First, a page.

cushion3Just in time for some serious studying, the Law Library is pleased to offer seat cushions.  Approximately 50 cushions were distributed throughout the Reading Room today.  All are available to use as needed, but please do not remove them from the Reading Room.

We look forward to hearing your feedback.  If they work well, we’ll purchase enough for all of the chairs.

Best of luck on exams!

With retired Justice John Paul Stevens stevensin the news recently it seemed to appropriate to highlight his Green Bag Bobblehead, currently on display in the Gould Reading Room.

Stevens was the second justice to be bestowed with a bobblehead in 2004. As with all of the representations, the figurine features several unique traits commemorating his personality and jurisprudence. A detailed explanation of all of the features for Justice Stevens can be found here. 

Two of the more notable features include Stevens holding a golf club to represent his majority opinion in PGA Tour, Inc. v. Martin, 532 U.S. 661 (2001) and he also stands on a Betamax video player to represent his opinion in Sony Corp. v. Universal City Studios, 464 U.S. 417 (1984), which included a detailed discussion of the famed children’s television program Mister Rogers Neighborhood.

Check back over the next few weeks as we’ll be taking a closer look at some of the other bobbleheads on display in the Reading Room.

DSCN2465If you’re wondering why we have a bunch of bobbleheads displayed in the Reading Room take a closer look.

These aren’t just random figurines collected from minor league baseball games, they’re unique (and rare) representations of Supreme Court Justices.

The creation of Professor Ross Davies of George Mason Law and Editor in Chief of The Green Bag: An Entertaining Journal of Law, the bobbleheads have become well known for their light-hearted representations of the personalities and passions of the members of the Supreme Court.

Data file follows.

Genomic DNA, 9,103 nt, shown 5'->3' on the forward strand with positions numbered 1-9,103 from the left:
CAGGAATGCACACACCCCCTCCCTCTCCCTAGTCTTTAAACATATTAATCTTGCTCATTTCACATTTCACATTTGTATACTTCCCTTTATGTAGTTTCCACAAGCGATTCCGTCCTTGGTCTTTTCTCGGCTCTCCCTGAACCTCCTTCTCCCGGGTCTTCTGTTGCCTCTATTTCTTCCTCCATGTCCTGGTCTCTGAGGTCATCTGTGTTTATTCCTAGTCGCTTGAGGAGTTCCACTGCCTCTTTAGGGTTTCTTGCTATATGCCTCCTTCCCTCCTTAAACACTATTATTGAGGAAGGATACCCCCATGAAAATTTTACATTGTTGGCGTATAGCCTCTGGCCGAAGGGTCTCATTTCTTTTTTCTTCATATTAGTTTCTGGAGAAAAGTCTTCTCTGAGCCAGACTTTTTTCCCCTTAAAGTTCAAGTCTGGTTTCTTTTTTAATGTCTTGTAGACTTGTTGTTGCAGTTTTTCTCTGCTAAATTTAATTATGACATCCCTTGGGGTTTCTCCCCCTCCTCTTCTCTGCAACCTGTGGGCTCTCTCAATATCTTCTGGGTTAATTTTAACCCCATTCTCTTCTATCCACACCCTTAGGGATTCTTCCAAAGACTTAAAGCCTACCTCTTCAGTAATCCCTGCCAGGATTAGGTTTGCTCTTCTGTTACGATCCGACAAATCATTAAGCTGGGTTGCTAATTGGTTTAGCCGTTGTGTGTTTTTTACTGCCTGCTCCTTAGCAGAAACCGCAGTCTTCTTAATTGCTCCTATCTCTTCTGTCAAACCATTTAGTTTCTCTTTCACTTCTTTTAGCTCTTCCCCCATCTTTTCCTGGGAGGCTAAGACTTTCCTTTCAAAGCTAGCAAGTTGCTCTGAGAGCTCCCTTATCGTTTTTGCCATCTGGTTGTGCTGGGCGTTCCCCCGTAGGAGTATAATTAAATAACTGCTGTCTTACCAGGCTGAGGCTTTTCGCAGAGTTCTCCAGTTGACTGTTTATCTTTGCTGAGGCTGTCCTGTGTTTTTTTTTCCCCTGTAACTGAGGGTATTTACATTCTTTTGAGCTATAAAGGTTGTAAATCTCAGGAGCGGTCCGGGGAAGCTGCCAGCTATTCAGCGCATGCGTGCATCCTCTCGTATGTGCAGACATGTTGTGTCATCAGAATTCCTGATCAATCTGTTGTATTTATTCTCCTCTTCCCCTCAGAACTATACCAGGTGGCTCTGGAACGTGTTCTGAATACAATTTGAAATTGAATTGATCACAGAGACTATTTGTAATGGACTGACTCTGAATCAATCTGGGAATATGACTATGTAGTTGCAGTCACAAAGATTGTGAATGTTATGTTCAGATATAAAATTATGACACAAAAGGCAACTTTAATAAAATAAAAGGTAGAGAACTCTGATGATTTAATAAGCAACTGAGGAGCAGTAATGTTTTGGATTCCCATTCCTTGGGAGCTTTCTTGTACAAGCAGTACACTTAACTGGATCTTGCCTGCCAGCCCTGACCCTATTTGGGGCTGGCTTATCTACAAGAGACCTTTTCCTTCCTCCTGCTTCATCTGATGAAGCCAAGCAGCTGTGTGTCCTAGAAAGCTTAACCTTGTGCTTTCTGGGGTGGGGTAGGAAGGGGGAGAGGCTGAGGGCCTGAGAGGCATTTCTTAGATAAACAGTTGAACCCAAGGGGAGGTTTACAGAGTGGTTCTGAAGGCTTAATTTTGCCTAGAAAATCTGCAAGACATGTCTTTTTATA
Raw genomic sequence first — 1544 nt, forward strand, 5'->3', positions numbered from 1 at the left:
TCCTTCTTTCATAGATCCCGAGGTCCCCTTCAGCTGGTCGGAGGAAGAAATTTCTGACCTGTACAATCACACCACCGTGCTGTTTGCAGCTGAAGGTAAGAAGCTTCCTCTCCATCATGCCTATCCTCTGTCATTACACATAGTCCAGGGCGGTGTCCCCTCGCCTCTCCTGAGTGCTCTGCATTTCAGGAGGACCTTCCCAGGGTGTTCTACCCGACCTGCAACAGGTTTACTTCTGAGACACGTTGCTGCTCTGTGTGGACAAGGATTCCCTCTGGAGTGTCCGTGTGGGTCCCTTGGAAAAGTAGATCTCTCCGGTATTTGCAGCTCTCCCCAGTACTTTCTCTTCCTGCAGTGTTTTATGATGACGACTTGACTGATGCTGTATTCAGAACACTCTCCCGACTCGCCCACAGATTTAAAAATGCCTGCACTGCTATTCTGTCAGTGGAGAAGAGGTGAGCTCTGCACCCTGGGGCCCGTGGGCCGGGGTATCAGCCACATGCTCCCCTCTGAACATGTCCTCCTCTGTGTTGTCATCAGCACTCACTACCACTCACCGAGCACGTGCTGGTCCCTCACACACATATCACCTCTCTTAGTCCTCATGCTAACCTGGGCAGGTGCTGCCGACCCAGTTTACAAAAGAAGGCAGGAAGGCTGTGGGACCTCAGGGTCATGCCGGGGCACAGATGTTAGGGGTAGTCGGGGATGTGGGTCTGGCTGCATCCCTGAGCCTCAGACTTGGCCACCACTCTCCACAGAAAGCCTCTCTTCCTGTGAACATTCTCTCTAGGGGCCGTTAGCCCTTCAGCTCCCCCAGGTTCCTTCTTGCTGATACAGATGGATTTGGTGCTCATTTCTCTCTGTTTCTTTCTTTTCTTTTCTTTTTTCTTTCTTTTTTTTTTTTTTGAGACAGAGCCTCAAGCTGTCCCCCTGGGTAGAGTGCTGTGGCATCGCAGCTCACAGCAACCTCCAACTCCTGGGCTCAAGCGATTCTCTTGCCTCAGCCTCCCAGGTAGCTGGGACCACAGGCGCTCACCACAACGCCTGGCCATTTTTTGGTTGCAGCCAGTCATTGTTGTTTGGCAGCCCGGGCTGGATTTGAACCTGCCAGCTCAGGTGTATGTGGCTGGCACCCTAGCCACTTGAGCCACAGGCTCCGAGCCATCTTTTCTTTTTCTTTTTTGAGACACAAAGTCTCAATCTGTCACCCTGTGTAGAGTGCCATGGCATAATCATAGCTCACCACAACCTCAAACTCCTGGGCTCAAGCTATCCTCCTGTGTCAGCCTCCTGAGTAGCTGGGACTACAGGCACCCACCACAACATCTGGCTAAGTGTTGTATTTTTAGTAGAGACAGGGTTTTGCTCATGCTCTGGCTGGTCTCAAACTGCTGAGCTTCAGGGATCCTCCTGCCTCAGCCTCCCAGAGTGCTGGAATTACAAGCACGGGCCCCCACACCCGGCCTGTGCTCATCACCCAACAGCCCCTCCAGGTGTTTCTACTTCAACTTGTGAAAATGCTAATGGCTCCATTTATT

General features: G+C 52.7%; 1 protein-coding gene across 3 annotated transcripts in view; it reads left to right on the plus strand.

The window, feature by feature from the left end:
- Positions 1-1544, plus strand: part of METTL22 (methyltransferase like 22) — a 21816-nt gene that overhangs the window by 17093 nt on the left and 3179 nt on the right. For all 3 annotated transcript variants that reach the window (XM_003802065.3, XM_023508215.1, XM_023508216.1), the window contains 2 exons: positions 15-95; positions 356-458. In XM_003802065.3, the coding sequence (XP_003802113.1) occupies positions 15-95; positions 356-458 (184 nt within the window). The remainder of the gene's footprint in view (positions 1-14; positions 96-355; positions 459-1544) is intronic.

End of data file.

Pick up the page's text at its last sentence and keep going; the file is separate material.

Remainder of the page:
Featured by CBS News, CNN, The New York Times and Politico among others, Law Library owns one of the largest collections of the bobbleheads and is currently exhibiting them this semester.

Whether its Justice John Paul Stevens sporting a golf club to represent his majority opinion in PGA Tour, Inc. v. Martin, 532 U.S. 661 (2001) or Justice Souter wearing a gold chain to symbolize his role in Campbell v. Acuff-Rose Music, 510 U.S. 569 (1994) (a.k.a the 2 Live Crew fair use case) all the bobbleheads and the unique stories behind them are currently on display in the Gould Reading Room.

Check back over the next few weeks as we’ll be taking a closer look at some at some of the unique and entertaining features of some of the individual justices.

Just two days left for our annual book sale in the Reading Room! The items for sale are extra copies from our collection and you never know what gem you might stumble upon. Need a newish outline or hornbook for finals or bar prep? You just might find one!

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Many people have their version of the White Whale, that thing they chase but can’t quite acquire or overcome.

For 3L Peter Cavallaro it came in form of Pope Benedict XVI. Well, not the man so much as his signature and the acquisition of it.

“It was very difficult” he said. “I wasn’t able to get it until about a month-and-a-half ago.”

It’s no surprise that Cavallaro would eventually track it down as he is an avid collector of autographs with over 300 hundred signatures from a variety of famous people. Replicas of a portion of his collection are currently on display in the Reading Room featuring figures from the last 50 years of American political and civil rights history. The autographed photos range from civil rights activist James Meredith to astronaut John Glenn and from Jimmy Carter to George W. Bush.